HP overhauls consumer printer line

Hewlett-Packard, which relies heavily on profits derived from its printer business, is revamping its entire lineup. First out of the gate: three new color inkjets.

Larry Dignan
3 min read
Hewlett-Packard, which relies heavily on profits derived from its printer business, announced Tuesday that it is revamping its entire line of consumer printers.

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HP said it would introduce 50 new imaging and printing products between now and early 2003, including three that were announced Tuesday.

Carly Fiorina, HP's CEO, said in a statement that the new product launch was a "defining moment in the evolution of HP's imaging and printing business."

The company said it invested a total of $1.2 billion for the printing overhaul, including $900 million in manufacturing, $125 million in research and development, and $200 million in marketing. The goal is to make "printing and sharing photos easier and more affordable for consumers," the company said.

The new printers will be capable of automatically tweaking photo images and detecting when the right paper is chosen. Many of the new models will have faster printing speeds and will range in price from $79 to $399.

Palo Alto, Calif.-based HP, which recently merged with Compaq Computer in a deal valued at $19 billion, depends heavily on its printing, scanning and digital camera products, which account for about $20 billion in annual revenue. The only other profitable HP unit is its information technology services unit.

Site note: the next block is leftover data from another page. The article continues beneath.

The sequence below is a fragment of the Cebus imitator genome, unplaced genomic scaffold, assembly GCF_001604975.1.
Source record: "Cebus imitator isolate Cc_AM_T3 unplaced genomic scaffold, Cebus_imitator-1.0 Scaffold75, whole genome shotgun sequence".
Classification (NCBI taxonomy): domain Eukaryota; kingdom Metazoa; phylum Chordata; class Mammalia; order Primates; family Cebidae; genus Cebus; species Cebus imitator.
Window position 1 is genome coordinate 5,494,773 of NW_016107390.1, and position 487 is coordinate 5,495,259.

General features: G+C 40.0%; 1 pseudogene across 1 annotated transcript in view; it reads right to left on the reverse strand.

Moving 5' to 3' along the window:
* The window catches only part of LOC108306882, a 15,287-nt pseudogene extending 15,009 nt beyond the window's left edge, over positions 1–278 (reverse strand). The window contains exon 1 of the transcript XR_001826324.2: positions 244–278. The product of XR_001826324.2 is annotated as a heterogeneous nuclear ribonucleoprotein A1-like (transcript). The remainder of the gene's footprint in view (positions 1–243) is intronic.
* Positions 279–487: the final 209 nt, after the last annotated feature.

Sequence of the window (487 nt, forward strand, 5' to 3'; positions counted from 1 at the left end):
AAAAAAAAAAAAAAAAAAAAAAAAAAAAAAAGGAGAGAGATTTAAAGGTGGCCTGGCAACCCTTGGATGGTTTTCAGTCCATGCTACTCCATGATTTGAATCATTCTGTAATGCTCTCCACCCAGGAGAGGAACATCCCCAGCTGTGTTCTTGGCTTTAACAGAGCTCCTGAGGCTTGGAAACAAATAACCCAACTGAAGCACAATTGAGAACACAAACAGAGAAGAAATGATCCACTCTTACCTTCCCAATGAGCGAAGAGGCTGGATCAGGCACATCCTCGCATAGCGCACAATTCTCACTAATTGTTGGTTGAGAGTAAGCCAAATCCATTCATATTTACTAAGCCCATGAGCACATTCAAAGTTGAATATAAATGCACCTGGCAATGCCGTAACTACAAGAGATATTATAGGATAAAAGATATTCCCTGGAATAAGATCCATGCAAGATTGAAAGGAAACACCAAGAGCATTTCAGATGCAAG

In the first installment of the company's printing renewal, the company announced three new color inkjet devices: the HP Deskjet models 5550, 3820 and 3420.

The Deskjet 5550, priced at $149, will be able to produce "images that rival the quality of traditional photographs," the company said. The other two models target the low end of the market, with retail prices below $100.

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HP is counting on steady consumer demand for digital cameras and printers, despite overall economic conditions. U.S. sales of consumer electronics grew 2 percent to $93.2 billion in 2001, and should grow another 3 percent to reach $95.7 billion this year, according to a new report from the Consumer Electronics Association.

Chief Executive Fiorina said in February that the company is working on advancements in its printer business, including areas such as invisible document coding, identification cards and mailing addresses. Chief Financial Officer Bob Wayman said at the time that the company is "vigorously defending our intellectual property," meaning that HP is cracking down on sales of non-HP products such as replacement ink cartridges.

In a warning HP issued last month, Wayman said that profit margins in the printing business were good but not sustainable. Margins will be eroded by investment expenses from research and advertising on a new line of low-end printers, he said.

The release of a new line of printers is part of a product onslaught from HP at the TechXNY conference taking place in New York City this week. Along with the new line of printers, the company is also unveiling new Unix servers, a tablet PC, new notebooks and services for setting up wireless networks.

On the corporate side, HP intends to get into industrial printing, selling digital imaging equipment to publishers that produce mass mailers and stock prospectuses. In the consumer market, the company has pushed digital photography, which drives sales of color printers.

HP's strength in printing, though, has come under competitive pressure in recent years from Lexmark, Epson and Canon. As a result, prices fell almost 9.6 percent on inkjet printers at retail last December, according to data compiled from Salomon Smith Barney and NDP Intelect.

News.com's Steven Musil and Michael Kanellos contributed to this report.